The Hymns and Carols of Christmas

The Mighty Saviour Comes From Heaven

For Christmas

Words: “Von Himmell kommt der starke Held”

Author: Not Stated; See Notes

Translation by Frances Elizabeth Cox, 1841

Source: Frances Elizabeth Cox, Sacred Hymns from the German (London: William Pickering, 1841), p. 13.

Glory to God in the highest, and on earth peace, good will toward men.
St. Luke 2:14

1. The mighty Saviour comes from heaven,
He comes to save a world forgiven:
Hark! angels sing, and heavenly light
Shines round the shepherds in the night.

2. As glides his winged herald near,
The trembling shepherds shrink with fear;
Fear not, he cries, while love and grace
Beam from his heaven-illumined face.

3. Glad tidings of great joy he tells,
That he in whom all fulness dwells,
The Son of God, from heaven come down,
Is born this day in David's town.

4. He speaks, and lo! a heavenly throng
Give praise to God in holy song;
And, as they touch their golden lyres,
This glorious theme their hymn inspires.
5. Glory to God, through Jesu's birth,
Good will to men, and peace on earth;
Now God in men shall pleasure take,
And bless them still for Jesu's sake.

6. The shepherds joined, with wondering gaze
And faltering voice, the song of praise;
And straight to Bethlehem sped away,
To where their infant Saviour lay.

7. So now let us, with heart and voice,
In God our Hope and Strength rejoice;
For evermore with praise adore
The Son, who all our sorrows bore.

8. His just commands let us fulfil,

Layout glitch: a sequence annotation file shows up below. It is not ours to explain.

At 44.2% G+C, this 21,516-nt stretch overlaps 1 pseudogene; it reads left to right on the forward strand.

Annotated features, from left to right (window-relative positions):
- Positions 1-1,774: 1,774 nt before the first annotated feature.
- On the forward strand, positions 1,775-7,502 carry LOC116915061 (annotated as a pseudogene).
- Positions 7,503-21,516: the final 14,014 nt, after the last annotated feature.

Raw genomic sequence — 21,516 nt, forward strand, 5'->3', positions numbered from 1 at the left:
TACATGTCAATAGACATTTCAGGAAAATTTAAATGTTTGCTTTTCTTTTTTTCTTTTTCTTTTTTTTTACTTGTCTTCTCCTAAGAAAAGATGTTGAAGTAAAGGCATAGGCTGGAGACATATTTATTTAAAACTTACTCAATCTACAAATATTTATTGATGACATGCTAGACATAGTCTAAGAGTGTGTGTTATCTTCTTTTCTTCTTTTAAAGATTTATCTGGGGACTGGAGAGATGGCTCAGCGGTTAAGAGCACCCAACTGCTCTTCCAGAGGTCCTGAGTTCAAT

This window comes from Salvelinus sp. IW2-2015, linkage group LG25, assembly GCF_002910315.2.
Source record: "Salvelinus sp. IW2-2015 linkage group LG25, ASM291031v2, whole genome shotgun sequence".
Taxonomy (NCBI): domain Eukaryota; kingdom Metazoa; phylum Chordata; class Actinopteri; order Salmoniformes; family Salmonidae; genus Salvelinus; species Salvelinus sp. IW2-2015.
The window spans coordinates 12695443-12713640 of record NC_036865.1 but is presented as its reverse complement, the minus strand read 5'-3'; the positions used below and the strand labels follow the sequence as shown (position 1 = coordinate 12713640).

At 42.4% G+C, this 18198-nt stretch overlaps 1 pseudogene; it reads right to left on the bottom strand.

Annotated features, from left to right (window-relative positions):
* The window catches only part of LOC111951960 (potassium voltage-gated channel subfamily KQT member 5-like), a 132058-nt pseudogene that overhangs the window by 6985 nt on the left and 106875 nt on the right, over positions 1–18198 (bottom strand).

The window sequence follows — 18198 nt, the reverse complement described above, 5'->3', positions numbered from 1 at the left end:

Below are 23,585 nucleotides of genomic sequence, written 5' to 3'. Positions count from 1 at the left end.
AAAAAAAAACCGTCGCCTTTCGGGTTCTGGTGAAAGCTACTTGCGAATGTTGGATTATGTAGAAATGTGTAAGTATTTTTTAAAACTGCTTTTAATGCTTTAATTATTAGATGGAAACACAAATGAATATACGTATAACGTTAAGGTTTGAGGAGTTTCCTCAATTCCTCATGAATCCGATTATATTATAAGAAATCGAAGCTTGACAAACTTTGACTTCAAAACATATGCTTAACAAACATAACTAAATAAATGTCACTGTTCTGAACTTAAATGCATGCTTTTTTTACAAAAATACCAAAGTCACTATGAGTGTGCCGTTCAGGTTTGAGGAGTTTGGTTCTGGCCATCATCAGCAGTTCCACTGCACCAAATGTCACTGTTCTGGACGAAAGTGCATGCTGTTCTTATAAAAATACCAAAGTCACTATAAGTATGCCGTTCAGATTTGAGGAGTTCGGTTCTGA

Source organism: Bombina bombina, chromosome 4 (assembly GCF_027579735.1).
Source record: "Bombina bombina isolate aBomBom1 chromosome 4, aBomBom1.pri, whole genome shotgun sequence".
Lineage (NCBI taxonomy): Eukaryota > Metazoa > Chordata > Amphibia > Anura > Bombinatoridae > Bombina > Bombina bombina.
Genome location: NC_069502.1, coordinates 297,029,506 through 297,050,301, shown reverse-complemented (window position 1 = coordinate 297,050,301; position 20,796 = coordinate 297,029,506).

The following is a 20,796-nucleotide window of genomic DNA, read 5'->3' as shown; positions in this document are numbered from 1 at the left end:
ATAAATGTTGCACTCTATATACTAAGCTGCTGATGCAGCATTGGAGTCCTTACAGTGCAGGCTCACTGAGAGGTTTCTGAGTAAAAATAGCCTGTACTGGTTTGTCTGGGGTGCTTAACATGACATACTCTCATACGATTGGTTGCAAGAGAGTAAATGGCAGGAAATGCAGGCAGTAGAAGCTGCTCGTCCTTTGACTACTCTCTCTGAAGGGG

And, true to death, obey Him still;
Then God, to do whose will He died,
Shall see it, and be satisfied,

9. And graciously, when life is past,
Will call us home to heaven at last;
Meanwhile our voices here we raise,
To join His angels' song of praise.


Does not occur in the second, revised edition of this work, Hymns from the German (1864).

The following is from John Julian, Dictionary of Hymnology (1892), p. 1228.

This hymn appears in the Neues Hildburghäusisches G. B., 1807 (ed. 1808, No. 170), in 10 stanzas of 4 lines. The two opening lines, but not much more, are taken from a hymn by Dr. Johann Christoph Stockhausen (b. October 20, 1725, at Gladenbach, Hesse; became in 1769 Lutheran superintendent at Hanau; d. at Hanau, Sep. 4, 1784), found in the Neue Hanau Münzerbergsche G. B., 1779, and included in the Württemburg G. B., 1791, in 6 stanzas. The rest is a paraphrase, apparently by J. C. Wagner of the same passage of Holy Scripture as that used by Luther in his “Vom Himmel kam der Engel Schaar,” but it has very little resemblence to Luther. The translations from the text of Bunsen's Versuch, 1833 No. 118, in 9 stanzas are: (1) “The mighty Saviour comes from heaven.” By Miss Cox, in 1841, p. 13. (2) “From Heaven comes the mighty Lord.” By Lady E. [Eleanor?] Fortescue, 1843.”



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